North Carolina Duck Hunting Tips
Beaver ponds in North Carolina supply a diverse and unique habitat for an assortment of wildlife species including ducks and other waterfowl. Beaver ponds, if managed properly, provide years of the most exciting North Carolina duck hunting possible. With very little expense, managing beaver ponds result in excellent waterfowl seasons. In duck hunting areas, beaver ponds provide many habitat types, which are crucial for duck and waterfowl numbers. These habitats in the region vary depending upon the age, size, and areas hydrology. Organic materials and amount of sediment affect the wetland quality, which are filtered, unlike waterways that are free flowing. Beaver structures trap these sediments in the duck area ponds, which then provide an excellent nutrient base for invertebrates and aquatic plants.
These aquatic invertebrates provide the protein base for breeding ducks, other waterfowl and their broods. Landowners that have many ponds benefit by lowering or flooding their ponds at the optimum times. Pond and pond soil management can maximize native plant germination and acorn production, which is a natural waterfowl, and duck attraction and is great for hunting duck in North Carolina.
North Carolina duck hunting tips are no different from water fowling tips for many other locations. There are basic and advanced tips to help you become a better hunter. There are several different factors for successful duck hunting including location, positioning, and different techniques to keep ducks and other waterfowl from detecting you. Scout around and locate the ducks resting and feeding areas by following the ducks out in the evening or morning if you are land hunting.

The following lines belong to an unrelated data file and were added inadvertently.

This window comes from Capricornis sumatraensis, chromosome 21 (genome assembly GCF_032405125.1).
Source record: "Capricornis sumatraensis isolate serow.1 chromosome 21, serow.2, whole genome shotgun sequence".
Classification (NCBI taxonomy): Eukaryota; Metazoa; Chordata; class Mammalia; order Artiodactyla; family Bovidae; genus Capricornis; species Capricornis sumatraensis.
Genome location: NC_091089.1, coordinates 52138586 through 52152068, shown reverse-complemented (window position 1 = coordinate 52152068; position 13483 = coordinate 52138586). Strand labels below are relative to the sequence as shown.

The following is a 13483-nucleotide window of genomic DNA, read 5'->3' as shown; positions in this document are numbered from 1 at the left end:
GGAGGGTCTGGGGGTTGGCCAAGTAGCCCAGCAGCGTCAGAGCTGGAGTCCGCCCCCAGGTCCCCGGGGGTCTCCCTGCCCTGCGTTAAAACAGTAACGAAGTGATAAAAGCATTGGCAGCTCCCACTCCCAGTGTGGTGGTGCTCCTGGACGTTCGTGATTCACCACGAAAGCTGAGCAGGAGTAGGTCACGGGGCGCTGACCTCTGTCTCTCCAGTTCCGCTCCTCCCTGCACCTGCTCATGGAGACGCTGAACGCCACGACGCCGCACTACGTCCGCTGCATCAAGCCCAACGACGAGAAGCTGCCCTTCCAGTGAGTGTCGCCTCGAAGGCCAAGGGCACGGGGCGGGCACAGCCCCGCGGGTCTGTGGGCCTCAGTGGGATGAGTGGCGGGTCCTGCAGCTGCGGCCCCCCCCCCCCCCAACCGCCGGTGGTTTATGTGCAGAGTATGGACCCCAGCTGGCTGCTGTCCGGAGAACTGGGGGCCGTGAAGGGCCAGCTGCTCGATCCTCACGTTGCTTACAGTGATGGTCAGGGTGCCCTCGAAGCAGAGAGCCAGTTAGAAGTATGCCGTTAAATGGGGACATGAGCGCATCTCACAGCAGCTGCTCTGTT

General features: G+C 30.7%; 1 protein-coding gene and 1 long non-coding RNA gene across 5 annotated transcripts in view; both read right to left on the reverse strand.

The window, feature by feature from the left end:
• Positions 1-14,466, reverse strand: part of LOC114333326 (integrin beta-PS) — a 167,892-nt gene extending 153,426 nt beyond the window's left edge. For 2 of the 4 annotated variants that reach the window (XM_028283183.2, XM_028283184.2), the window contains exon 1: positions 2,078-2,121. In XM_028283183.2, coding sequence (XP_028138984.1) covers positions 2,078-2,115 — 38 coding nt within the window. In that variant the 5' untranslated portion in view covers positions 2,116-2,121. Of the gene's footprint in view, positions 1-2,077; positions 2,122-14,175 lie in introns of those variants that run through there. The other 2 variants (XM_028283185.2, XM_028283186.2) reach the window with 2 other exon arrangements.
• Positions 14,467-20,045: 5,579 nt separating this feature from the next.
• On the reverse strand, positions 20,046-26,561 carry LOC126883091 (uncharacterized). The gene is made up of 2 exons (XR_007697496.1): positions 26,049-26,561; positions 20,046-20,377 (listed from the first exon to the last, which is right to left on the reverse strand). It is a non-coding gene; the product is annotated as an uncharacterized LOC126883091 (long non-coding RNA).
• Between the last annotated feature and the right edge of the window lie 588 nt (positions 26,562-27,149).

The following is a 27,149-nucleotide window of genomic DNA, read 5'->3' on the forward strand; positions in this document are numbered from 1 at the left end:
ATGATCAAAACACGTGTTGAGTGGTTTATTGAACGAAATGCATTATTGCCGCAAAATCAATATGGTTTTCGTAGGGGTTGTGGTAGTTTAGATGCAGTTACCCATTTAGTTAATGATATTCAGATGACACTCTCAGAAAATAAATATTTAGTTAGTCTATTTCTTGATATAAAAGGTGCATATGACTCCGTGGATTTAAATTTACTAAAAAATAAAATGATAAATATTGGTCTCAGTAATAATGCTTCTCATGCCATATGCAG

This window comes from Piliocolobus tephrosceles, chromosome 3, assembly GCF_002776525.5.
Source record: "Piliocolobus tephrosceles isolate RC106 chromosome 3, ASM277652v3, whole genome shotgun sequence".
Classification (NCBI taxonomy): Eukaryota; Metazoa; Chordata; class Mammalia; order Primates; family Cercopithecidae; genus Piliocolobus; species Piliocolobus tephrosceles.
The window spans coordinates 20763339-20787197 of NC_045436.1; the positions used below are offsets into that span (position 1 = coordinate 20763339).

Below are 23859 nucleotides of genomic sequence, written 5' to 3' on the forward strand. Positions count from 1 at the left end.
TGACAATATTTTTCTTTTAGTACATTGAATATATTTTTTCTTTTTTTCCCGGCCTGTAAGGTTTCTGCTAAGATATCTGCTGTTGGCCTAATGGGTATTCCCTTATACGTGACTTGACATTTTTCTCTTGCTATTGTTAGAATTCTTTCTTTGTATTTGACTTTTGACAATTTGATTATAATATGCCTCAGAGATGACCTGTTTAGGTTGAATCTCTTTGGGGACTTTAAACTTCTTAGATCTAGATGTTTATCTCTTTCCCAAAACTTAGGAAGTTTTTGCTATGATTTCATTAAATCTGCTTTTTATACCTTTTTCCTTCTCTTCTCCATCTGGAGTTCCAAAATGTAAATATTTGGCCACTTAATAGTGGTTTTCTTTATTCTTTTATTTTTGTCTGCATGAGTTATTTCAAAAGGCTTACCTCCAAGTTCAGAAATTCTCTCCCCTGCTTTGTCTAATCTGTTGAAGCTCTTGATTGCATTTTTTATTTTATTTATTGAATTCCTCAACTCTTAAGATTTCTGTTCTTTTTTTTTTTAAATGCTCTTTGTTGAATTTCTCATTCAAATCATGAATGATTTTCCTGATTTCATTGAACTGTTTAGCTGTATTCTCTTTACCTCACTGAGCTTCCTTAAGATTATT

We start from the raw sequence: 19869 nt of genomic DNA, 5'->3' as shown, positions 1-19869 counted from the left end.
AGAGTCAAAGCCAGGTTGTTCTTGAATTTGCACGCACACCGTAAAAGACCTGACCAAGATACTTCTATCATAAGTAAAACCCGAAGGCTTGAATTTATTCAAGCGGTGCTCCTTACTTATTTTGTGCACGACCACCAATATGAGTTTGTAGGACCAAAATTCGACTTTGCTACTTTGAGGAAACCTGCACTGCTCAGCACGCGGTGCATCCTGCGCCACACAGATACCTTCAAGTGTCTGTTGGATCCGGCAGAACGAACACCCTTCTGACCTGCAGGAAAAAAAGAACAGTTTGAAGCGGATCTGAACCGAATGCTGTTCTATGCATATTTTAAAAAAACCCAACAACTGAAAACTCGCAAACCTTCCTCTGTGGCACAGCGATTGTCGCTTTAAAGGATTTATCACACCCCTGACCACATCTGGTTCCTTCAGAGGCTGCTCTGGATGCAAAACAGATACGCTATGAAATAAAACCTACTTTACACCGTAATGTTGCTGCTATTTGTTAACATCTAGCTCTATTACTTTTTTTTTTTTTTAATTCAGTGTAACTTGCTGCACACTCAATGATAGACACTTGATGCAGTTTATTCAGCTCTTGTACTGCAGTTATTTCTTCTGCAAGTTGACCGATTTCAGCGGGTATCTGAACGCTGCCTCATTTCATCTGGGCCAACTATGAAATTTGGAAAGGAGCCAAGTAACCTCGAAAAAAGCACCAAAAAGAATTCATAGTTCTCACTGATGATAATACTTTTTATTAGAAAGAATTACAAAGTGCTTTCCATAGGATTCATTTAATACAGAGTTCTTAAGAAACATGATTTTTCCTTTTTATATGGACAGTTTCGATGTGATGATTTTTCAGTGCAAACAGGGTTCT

Position your decoy spread so you leave a landing zone as geese and ducks do not want other birds harassing them as they land. This also provides you with better shooting opportunities. Randomly place your duck decoys in groups of two to four. For geese hunting, place your goose decoys randomly in family groups of up to twelve decoys. Separate each goose decoy by approximately three feet and each family group by approximately three yards. When North Carolina duck hunting, place a few duck or goose decoys about thirty-five or forty yards from the landing zone or hole as range markers. The larger the duck flock you hunt, the more duck decoys you should have.
Ducks and geese have excellent vision and hard hunted, older waterfowl are not easily fooled by decoys unless they are very realistic looking. Use the most realistic, full-bodied, floaters, and shell decoys near the landing zone on the downwind side of the duck decoy spread and the least realistic farthest from view of the approaching ducks and geese.